- Be sure that adequate resources are available to execute phase 2 plan
- Resist deadline changes, could damage midpoint transition
- Applies to groups with deadlines
Group Structure and its Consequences
- Group structure refers to the characteristics of the stable social organization of a group, the way a
group is put together, vary in size and member diversity and other factors
Group size
- Smallest size – 2 people, most work groups, including task forces and committees usually have
between 3-20 members
-Size and satisfaction – large groups report less satisfaction with group membership
-Opportunities for friendship increase, chance to work on and develop these opportunities might
decrease owing to the sheer time and energy required
-As group size increase, time available for verbal participation decrease
-In large groups, members identify less easily with the success and accomplishment of the group
-Size and performance – depends on the exact task that the group needs to accomplish and how we
define good performance
-Additive task – tasks in which group performance is dependent on the sum of the performance of
individual group members, i.e. individual efforts of carpenters
-Disjunctive tasks – tasks in which group performance id dependent on the performance of the
best group member
- Potential performance of groups increase with group size b/c probability of the group including a
superior performer increases
-Process losses – group performance difficulties stemming from the problems of motivating and
coordinating larger groups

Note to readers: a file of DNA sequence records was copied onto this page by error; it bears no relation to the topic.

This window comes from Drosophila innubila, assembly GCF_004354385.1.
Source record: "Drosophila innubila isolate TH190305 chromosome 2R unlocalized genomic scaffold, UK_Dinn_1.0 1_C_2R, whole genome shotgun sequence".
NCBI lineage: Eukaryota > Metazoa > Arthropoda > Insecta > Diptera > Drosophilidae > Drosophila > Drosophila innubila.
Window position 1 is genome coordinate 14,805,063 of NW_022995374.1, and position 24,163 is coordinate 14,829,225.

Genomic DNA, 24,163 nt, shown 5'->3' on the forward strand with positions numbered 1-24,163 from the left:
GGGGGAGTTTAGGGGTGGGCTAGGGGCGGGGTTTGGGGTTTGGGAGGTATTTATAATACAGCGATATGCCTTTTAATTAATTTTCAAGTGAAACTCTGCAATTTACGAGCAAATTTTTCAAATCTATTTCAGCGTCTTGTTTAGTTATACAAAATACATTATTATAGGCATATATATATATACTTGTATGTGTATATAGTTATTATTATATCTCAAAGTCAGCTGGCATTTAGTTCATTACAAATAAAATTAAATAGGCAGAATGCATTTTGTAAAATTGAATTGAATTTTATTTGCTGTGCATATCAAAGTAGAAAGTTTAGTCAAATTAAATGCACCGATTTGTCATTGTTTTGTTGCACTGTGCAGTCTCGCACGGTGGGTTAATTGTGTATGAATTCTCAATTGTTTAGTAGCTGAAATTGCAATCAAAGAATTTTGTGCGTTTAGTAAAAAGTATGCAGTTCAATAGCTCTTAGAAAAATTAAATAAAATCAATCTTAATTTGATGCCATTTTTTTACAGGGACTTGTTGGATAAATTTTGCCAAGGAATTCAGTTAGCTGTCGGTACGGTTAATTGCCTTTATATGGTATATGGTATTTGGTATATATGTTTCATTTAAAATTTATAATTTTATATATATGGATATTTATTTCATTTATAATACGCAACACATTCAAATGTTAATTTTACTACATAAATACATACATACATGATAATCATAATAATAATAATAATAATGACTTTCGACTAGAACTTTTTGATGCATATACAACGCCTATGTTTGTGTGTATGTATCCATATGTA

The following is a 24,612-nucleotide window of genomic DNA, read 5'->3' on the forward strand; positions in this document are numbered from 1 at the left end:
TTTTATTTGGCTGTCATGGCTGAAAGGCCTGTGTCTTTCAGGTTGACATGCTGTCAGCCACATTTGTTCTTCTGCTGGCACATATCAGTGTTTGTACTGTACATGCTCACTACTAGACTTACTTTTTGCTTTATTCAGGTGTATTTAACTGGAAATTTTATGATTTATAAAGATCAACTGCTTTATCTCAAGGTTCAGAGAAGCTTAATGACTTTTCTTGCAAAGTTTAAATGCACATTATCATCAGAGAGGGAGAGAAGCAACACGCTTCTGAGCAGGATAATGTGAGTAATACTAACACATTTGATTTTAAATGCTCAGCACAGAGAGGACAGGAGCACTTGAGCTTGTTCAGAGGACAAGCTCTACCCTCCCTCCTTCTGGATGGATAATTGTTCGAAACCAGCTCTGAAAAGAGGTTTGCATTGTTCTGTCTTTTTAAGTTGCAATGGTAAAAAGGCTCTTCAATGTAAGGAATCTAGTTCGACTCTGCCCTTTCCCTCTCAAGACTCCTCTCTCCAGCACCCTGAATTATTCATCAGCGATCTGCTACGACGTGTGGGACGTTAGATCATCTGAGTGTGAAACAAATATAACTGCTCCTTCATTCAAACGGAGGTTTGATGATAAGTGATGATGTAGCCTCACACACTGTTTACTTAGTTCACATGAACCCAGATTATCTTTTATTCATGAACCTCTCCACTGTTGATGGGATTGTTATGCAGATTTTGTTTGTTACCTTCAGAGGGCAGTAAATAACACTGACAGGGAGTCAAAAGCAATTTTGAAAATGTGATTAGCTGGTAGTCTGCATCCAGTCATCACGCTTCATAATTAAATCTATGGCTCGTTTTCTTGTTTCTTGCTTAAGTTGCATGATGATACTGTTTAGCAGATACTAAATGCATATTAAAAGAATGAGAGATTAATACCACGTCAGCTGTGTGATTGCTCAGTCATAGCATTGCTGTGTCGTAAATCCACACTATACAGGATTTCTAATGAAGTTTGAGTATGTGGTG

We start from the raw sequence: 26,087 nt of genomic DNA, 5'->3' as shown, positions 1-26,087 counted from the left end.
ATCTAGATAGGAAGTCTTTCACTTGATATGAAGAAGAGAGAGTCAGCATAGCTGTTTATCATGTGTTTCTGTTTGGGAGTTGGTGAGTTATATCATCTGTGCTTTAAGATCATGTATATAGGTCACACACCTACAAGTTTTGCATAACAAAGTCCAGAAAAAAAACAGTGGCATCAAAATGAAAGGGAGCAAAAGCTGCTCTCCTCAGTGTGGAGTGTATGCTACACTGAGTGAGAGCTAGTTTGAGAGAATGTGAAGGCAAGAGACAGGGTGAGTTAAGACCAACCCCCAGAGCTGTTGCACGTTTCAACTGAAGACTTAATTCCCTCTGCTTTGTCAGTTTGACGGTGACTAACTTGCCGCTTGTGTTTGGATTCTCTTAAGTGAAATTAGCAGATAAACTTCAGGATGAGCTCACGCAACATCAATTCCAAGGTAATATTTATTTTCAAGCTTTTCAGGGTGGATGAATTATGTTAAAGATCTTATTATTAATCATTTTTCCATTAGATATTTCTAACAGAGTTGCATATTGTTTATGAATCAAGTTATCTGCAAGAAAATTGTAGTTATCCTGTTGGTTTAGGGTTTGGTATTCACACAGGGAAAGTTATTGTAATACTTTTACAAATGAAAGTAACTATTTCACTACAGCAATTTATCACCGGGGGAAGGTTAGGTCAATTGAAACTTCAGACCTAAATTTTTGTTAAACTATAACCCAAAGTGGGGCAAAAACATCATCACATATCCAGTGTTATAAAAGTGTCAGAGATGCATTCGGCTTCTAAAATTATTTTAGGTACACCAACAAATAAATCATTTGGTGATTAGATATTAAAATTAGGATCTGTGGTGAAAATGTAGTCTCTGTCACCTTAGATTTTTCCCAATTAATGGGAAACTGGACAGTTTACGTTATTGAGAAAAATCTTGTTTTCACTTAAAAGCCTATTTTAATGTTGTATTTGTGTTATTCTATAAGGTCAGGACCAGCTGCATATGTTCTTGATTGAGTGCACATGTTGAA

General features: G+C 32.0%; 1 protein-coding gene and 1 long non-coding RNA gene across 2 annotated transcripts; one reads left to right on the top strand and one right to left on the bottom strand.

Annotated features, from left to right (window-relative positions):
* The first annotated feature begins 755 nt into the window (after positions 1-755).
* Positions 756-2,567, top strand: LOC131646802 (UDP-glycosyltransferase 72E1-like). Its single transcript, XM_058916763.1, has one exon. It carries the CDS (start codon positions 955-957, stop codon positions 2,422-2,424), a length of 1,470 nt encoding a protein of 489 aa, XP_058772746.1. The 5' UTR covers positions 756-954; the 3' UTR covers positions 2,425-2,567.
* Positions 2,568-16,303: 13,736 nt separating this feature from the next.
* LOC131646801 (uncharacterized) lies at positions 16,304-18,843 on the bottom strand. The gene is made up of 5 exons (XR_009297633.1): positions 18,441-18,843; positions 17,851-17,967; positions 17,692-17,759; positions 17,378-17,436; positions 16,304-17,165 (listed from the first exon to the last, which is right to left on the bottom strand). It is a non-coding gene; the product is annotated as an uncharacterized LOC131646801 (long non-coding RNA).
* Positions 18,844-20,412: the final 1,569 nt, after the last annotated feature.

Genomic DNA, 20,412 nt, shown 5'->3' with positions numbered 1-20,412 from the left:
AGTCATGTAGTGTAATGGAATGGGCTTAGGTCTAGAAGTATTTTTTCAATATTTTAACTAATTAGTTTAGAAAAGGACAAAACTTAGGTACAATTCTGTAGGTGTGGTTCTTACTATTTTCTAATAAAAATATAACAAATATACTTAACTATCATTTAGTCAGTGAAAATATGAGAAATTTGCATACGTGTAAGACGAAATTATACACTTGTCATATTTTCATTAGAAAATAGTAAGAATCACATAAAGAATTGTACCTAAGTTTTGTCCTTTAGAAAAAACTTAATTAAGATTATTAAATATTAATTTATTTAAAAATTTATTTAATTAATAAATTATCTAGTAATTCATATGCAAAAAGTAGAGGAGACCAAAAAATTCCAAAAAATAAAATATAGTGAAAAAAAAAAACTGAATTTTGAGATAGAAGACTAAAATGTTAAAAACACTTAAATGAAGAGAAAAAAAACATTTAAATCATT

-Actual performance = potential performance – process losses
- Potential performance and process losses increase with group size for additive and disjunctive
tasks, actual performance increase with size up to a point and then falls off
- The average performance of the group members decreases as seize gets bigger
- Larger groups might perform better as groups but their individual members tend to be less
-Conjunctive tasks – tasks in which group performance is limited by the performance of the
poorest group member, i.e. assembly line limited by weakest link
- Both potential and actual performance would decrease as group size increase b/c the probability
of including a weak link increases
- For additive and disjunctive tasks, larger groups might perform better up to a point but at
increasing costs to the efficiency of individual members
- Performance on purely conjunctive tasks should decrease as group size increases
Diversity of Group Membership
-More diverse groups have a more difficult time communicating effectively and becoming
cohesive, tend to take longer forming, storming, norming, once they develop, equally cohesive
and productive as less diverse groups
-Sometimes perform better when task requires cognitive, creativity, demanding tasks and problem
solving rather than more routine work b/c members consider a boarder array of ideas
- Any negative effects of surface diversity (age, race) wears off over time, deep diversity in
attitudes toward work can badly damage cohesiveness
Group Norms
-Norms – collective expectations that members of social units have regarding the behaviour of
each other